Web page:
I won't say positively, or something similar to that; I saw him do something on this document S. J.—it was in June, 1889, that the office broke up and he left—he gave the office up I think in December, 1889—I left Baker Street in June, 1889—since then till I saw these letters I never saw the prisoner's handwriting.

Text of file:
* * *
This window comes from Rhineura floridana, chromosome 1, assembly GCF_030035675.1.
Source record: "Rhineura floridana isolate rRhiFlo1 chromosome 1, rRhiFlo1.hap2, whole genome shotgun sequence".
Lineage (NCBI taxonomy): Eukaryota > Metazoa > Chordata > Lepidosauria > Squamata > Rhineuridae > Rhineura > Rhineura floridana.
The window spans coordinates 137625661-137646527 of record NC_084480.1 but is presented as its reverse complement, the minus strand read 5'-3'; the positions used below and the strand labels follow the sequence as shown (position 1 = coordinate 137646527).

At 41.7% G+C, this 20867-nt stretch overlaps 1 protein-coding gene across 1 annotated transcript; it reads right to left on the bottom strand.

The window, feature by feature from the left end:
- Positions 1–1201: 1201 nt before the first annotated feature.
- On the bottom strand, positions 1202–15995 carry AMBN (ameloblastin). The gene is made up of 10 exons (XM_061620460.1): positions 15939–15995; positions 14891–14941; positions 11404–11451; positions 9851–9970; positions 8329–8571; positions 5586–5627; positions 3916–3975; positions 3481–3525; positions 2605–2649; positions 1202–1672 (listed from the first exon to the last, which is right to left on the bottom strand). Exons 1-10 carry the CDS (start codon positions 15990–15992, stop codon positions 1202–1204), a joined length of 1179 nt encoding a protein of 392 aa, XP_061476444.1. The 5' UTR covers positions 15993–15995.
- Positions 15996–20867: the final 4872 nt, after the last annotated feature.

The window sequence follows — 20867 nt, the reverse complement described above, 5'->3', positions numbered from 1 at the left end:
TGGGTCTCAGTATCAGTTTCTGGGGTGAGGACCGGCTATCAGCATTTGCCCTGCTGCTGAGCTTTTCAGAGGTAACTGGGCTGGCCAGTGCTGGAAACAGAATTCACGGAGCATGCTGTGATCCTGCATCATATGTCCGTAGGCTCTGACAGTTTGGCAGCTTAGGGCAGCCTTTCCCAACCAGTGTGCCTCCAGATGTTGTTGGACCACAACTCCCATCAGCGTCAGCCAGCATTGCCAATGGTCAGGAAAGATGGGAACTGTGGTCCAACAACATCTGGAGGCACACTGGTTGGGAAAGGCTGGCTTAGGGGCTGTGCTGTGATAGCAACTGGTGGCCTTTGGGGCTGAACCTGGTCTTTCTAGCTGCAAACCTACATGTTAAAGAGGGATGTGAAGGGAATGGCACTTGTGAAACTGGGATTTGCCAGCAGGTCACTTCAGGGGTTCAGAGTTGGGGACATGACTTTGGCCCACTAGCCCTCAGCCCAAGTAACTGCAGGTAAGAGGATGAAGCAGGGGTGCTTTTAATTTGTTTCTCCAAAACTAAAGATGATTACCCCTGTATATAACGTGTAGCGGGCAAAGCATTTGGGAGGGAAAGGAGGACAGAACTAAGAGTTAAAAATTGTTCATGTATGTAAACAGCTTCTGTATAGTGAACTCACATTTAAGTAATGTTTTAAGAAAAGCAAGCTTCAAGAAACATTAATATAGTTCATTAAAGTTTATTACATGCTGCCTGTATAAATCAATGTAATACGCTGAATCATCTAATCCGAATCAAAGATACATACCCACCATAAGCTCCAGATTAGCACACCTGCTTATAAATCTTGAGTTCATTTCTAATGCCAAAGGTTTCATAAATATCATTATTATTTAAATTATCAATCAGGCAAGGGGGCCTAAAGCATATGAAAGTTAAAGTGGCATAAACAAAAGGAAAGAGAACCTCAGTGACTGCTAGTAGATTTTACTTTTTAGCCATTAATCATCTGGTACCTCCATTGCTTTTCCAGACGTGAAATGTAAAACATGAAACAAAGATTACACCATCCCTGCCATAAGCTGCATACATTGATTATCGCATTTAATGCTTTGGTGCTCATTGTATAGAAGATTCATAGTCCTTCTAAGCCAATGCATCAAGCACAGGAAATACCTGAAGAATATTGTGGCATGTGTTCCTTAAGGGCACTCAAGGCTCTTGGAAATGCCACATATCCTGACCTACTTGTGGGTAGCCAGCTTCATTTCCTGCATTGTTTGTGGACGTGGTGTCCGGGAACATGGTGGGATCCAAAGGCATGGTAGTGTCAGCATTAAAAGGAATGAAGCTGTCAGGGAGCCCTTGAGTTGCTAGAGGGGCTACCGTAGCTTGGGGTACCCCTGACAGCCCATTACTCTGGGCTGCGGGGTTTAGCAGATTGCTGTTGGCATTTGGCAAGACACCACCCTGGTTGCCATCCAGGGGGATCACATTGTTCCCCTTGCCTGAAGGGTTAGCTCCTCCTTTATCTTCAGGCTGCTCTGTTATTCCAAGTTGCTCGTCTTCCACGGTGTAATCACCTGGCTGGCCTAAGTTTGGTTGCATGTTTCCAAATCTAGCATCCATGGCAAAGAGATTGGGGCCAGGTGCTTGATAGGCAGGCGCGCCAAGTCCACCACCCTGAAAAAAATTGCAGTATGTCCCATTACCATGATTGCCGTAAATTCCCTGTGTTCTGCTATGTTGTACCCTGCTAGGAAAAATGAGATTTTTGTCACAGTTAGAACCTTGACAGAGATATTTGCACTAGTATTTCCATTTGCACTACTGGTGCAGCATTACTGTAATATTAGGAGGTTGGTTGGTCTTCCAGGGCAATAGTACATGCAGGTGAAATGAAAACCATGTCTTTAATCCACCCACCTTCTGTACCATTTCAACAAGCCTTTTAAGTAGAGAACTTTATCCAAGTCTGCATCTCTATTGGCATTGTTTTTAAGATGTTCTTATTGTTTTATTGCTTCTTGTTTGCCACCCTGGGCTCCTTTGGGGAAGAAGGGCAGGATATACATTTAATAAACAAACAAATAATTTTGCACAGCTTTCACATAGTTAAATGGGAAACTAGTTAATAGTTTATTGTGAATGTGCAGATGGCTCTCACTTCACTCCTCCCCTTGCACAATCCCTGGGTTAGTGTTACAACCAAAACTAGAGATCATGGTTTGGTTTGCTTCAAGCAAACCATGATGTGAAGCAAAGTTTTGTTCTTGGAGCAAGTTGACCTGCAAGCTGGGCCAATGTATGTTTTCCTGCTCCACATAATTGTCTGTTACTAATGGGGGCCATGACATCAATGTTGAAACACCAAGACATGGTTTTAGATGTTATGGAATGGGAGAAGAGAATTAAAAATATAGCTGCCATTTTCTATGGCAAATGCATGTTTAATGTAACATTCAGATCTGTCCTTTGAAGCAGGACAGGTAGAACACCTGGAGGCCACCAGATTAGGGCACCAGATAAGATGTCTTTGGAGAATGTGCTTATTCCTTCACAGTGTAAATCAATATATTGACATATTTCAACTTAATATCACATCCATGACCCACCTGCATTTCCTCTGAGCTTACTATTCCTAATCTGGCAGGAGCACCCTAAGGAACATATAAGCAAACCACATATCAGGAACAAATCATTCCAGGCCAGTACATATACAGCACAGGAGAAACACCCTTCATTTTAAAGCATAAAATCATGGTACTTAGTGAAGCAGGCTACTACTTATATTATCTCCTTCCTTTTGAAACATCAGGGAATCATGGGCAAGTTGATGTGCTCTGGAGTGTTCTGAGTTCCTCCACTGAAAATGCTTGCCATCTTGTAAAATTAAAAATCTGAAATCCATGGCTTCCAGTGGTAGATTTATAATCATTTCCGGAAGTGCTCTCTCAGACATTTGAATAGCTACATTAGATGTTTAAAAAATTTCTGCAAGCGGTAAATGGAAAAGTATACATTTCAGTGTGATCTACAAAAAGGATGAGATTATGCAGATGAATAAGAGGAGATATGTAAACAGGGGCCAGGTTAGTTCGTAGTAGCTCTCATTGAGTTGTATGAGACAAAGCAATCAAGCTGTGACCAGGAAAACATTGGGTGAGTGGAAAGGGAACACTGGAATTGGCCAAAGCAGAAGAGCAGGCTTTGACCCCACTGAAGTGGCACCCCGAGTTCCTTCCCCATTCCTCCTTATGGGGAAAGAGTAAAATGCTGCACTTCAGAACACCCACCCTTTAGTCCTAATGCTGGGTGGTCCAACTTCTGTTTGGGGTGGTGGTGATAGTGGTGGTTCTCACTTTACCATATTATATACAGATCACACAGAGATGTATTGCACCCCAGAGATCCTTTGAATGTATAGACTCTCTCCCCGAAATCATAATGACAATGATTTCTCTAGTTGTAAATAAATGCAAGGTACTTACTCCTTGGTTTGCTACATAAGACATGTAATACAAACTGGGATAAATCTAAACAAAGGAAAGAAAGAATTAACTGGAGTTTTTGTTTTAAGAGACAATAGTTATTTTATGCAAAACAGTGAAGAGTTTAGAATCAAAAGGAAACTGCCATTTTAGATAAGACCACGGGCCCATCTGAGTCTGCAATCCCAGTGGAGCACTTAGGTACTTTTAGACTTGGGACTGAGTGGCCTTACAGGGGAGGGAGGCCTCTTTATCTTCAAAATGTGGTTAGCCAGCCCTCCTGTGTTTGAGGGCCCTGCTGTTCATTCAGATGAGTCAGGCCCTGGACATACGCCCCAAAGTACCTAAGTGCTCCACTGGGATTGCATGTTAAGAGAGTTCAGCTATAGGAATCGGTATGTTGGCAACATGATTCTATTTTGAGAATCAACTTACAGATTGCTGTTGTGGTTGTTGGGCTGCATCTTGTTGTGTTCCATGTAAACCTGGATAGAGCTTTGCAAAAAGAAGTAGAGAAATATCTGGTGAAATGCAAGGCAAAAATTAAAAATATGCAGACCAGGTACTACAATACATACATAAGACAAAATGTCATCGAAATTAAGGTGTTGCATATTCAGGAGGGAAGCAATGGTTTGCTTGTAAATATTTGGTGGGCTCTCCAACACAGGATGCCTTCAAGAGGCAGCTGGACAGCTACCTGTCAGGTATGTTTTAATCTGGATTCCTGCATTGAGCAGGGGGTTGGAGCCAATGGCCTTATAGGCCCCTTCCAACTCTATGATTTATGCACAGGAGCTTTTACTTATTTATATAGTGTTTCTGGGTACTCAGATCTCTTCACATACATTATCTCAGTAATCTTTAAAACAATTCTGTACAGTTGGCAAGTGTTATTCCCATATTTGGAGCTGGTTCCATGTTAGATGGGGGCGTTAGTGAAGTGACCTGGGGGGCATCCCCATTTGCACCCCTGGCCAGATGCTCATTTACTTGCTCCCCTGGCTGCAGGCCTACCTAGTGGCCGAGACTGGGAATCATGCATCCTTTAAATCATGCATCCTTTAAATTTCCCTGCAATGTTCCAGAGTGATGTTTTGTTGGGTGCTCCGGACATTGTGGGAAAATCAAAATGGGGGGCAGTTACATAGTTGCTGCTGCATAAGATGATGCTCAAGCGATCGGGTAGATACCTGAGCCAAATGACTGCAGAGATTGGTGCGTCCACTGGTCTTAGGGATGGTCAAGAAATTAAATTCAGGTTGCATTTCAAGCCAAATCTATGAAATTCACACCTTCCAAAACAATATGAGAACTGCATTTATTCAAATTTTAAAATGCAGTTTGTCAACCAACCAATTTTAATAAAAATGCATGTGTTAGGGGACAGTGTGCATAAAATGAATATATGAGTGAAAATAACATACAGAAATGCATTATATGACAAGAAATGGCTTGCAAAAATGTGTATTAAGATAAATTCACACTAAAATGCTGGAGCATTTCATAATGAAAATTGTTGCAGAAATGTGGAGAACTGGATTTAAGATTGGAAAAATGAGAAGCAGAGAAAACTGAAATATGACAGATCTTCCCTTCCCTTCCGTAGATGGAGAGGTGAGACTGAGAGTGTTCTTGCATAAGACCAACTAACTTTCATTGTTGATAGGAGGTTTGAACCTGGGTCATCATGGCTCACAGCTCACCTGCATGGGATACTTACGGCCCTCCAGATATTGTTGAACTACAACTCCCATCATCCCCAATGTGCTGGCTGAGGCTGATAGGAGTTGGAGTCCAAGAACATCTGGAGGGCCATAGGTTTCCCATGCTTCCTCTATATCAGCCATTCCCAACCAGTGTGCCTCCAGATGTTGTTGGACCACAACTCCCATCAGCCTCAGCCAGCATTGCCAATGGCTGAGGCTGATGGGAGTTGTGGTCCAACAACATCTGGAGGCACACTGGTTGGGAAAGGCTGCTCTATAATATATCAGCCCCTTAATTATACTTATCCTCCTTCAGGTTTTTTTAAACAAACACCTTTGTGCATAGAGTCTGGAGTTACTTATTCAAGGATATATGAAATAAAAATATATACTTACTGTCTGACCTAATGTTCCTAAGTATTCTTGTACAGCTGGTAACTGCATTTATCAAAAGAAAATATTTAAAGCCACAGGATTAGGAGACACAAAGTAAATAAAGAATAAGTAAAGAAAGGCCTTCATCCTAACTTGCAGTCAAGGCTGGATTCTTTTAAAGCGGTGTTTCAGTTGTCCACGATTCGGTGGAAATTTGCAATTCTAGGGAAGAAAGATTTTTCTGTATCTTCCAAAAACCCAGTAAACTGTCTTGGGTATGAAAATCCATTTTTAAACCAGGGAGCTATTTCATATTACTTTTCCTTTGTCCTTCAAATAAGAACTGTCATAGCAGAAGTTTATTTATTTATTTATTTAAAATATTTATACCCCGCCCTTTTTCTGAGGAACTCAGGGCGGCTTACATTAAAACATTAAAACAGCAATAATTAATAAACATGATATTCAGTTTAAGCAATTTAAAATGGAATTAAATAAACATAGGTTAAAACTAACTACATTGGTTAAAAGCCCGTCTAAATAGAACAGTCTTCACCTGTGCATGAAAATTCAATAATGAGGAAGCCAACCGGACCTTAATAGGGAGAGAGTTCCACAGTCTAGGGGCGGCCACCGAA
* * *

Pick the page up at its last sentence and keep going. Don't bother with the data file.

Re-examined. The letters A and B are in the prisoner's ordinary handwriting—I never had any charge made against me during the time I was in his service—when I was given into custody the inspector refused to take the charge, and said the prosecutor must take out a warrant, which he never did—no proceedings nave ever been taken against me upon it. Letter A wan read at follow:—"Madam,—Take notice that if you do not pay me the sum of £500, I dash your brains out as soon as you read this note, by a dynamite explosion. I stand in want of the said sum, and I must have it, or perish in the attempt. Remember, madam, that desperate men, or rather a man brought to despair by the villainy of a woman, will do desperate things, and indeed a woman shall pay for it. Be careful how you proceed in this case. You may be advised to apply to the police for protection, but if you do you will find that their protection is not much better than that of your lap-dog; if the English detectives cannot even apprehend the man who killed on the open streets in Whitechapel seven or eight women, then indeed their detective qualities must be limited; in fact, skill should not protect you from my hand. If I do not get the sum I have demanded, understand, I am firmly determined to have it or have your life as the value for it. If you estimate your life so low that you would not nay £600 for, then I must leave you to your own reflections. Do not believe that it is my intention to dash your brains out with a revolver, that, indeed, would be a madman's work. No, madam; a thin cake of dynamite placed between some mounted fulminate of silver, and the whole placed between the door and mat on the floor upon which you have to pass, or under your seat in the church, or even under the cushion of your carriage, will immediately explode the moment the weight of your body comes upon it, and dash you to pieces. I intend to do what I say; I have been ruined by a woman, and a woman shall pay for it. I have sent a letter like this to nine other ladies for the purpose, that if you do not pay I will dash your brains out, and you will then serve to others of us an example of what they have to expect if they do not pay up If you feel disposed to comply with my request, please then to insert in the Daily Telegraph the following advertisement: 'A. M. M. will comply,' and an address will be forwarded to you for where to address the money, or it may be that it may be called for, only mark well that treachery on your part will be punished with instant death, as I am well prepared for such an emergency. I am sorry to trouble you in this way, but I must have the money. Hoping you will be sensible enough to give the required reply, I remain, Madam, yours truly, a.m. M. Your last day for payment the 24th July. Mrs. B----, 8, Grosyenor Place. Madam, if you have not the sum I demand at hand, then inform me when you can pay it. I know that you are not poor, and you cannot miss a paltry sum. please insert the above number in your advertisement, No. 5." Witness. The prisoner gave his right address when I was taken into custody; it was some house in Kennington Road, I do not remember the number.